When tear ducts are blocked, trapped bacteria can lead to infection and inflammation (called dacryocystitis). This occurs when the eye’s drainage system for tears is partially or completely obstructed. With tears unable to drain normally, the eye may become watery, irritated or chronically infected. This can happen to people at any age, but it is most typically observed in babies.
It’s estimated that nearly 20% of newborns have a blocked tear duct (congenital blocked tear duct), a condition that usually resolves itself within four to six months. Many infants are born with a membrane in the tear duct that may not open or is too narrow to allow the passage of tears. This is not uncommon and, in most cases, will resolve within the first year with no intervention necessary.
See Also: Infant Eye Conditions
In adults, the obstruction can result from eye infection, swelling, injury or a tumor. When blocked tear ducts lead to trapped bacteria and infection (dacryocystitis), there are telltale signs and symptoms.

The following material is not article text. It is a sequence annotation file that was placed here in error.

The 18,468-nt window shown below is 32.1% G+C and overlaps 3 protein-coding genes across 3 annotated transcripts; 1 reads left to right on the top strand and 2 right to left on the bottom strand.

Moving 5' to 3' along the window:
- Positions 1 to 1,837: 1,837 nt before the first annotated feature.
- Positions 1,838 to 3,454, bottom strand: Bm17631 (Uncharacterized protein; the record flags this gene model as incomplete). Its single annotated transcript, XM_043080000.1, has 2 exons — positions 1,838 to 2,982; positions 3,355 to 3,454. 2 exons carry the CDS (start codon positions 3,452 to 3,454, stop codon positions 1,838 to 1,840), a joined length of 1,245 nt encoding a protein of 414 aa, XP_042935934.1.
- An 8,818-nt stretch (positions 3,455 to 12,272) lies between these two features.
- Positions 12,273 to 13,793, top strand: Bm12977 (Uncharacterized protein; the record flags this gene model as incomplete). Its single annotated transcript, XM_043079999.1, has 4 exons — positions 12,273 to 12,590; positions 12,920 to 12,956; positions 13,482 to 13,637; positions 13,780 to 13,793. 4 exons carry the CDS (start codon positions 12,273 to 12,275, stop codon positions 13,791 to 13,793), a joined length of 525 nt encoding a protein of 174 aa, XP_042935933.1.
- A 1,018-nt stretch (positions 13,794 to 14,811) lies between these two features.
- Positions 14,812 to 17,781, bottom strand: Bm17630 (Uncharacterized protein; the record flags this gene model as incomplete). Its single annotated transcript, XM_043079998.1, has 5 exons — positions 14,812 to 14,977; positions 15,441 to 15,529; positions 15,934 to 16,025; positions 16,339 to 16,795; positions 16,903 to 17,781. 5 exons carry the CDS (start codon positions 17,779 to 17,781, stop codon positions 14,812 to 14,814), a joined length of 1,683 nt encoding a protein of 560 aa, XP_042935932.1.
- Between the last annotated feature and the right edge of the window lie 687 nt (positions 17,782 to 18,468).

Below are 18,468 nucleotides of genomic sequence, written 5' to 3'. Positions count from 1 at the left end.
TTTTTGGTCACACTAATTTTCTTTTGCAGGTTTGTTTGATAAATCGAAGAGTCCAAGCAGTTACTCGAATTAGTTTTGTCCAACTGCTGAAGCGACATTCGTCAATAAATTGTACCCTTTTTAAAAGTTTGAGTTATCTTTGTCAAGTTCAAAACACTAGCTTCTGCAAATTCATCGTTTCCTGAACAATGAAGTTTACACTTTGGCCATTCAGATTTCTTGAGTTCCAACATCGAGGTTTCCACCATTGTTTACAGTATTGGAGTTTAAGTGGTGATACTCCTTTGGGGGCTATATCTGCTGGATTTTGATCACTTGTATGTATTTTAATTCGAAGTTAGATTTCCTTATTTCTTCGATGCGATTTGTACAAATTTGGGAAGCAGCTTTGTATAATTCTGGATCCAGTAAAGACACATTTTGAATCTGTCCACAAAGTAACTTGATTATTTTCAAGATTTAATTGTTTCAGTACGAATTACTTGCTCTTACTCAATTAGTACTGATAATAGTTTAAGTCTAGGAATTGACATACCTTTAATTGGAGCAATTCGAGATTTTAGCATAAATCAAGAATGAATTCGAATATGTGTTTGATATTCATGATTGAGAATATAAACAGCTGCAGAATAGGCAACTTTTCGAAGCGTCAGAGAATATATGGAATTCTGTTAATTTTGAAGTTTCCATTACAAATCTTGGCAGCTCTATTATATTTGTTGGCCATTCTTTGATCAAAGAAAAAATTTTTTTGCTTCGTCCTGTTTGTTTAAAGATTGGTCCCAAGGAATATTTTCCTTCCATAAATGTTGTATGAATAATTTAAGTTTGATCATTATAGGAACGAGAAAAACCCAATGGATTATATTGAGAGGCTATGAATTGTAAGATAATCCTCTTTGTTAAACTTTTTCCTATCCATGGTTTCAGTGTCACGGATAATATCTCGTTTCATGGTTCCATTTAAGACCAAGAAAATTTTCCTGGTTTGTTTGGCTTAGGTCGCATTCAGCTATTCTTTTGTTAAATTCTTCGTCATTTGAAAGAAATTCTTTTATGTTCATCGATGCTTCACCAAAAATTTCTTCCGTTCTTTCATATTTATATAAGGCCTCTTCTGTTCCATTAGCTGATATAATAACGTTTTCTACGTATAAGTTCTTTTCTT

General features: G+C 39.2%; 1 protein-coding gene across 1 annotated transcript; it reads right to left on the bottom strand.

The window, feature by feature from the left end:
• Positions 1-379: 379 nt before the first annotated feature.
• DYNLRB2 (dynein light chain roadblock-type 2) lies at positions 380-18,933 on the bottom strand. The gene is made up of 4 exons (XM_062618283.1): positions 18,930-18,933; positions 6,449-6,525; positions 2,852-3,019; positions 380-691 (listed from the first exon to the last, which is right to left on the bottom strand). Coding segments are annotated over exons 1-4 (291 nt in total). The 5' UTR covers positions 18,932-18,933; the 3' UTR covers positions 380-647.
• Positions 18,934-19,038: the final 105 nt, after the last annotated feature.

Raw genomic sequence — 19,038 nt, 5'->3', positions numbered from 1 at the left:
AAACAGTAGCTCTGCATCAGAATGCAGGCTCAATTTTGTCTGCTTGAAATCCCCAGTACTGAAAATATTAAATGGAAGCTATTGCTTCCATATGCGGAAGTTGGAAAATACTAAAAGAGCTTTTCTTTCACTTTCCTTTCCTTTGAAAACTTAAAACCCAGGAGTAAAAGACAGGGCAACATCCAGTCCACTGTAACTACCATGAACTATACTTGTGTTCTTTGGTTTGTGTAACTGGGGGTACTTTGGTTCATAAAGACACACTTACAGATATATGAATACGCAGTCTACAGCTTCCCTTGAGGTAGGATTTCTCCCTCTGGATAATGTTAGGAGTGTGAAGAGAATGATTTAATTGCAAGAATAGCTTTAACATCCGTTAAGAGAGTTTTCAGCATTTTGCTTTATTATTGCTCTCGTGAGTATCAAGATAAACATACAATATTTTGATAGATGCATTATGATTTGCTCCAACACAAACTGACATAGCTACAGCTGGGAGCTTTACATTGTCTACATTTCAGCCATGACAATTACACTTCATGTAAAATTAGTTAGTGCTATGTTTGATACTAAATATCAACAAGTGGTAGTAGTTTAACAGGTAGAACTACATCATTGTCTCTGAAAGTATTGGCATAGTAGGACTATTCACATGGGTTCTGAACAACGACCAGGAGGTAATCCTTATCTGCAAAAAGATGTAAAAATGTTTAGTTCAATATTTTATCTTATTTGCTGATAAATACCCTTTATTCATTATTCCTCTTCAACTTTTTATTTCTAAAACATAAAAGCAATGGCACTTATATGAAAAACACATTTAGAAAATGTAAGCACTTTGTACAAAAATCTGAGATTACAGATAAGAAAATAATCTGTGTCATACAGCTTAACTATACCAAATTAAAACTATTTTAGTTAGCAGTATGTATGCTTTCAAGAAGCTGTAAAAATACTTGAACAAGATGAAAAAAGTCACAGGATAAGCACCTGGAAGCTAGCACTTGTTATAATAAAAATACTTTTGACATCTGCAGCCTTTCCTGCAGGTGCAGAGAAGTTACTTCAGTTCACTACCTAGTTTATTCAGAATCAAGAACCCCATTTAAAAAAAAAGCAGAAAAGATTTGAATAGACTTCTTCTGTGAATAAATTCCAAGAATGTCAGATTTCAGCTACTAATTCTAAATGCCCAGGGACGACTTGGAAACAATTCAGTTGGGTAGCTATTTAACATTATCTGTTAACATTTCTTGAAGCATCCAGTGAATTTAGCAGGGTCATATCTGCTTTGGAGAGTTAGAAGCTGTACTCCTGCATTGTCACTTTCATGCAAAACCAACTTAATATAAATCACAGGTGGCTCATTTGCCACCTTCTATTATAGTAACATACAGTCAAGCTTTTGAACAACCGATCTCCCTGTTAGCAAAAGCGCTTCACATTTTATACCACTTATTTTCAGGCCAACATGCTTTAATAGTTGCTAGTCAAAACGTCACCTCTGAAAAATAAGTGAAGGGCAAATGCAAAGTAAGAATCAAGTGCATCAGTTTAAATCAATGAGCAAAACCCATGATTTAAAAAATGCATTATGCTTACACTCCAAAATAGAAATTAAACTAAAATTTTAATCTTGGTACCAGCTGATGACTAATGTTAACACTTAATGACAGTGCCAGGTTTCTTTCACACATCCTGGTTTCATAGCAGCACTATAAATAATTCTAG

- Inflammation or swelling: tenderness or redness on the inside corner of the eye or around the eye and nose
- Recurring eye infections
- Eye discharge
- Crusty eyelashes
- Blurred vision
- Blood-tinged tears
Infected tear ducts cause excessive tearing and sometimes redness and discharge. These symptoms may worsen after a cold or sinus infection and may be more noticeable after exposure to cold, wind or sunlight.
If you experience these symptoms, see your eye doctor for treatment.
Treatment for Infected Tear Ducts
Aside from observing the typical redness, swelling and excess tearing present with infected tear ducts, an eye doctor can run other tests to pinpoint the issue. These include pressing near the sinus area for discharge through the tear ducts, as well as dye tests, where colored fluid is run through the tear ducts to see if they are clear.
In most cases, oral antibiotics are the treatment of choice for infected tear ducts. They are fast and effective, usually clearing the infection up in a matter of days. In some cases where infections don’t respond to antibiotics, surgery may be recommended to clear the tear ducts of any blockage or repair ducts that may be too narrow.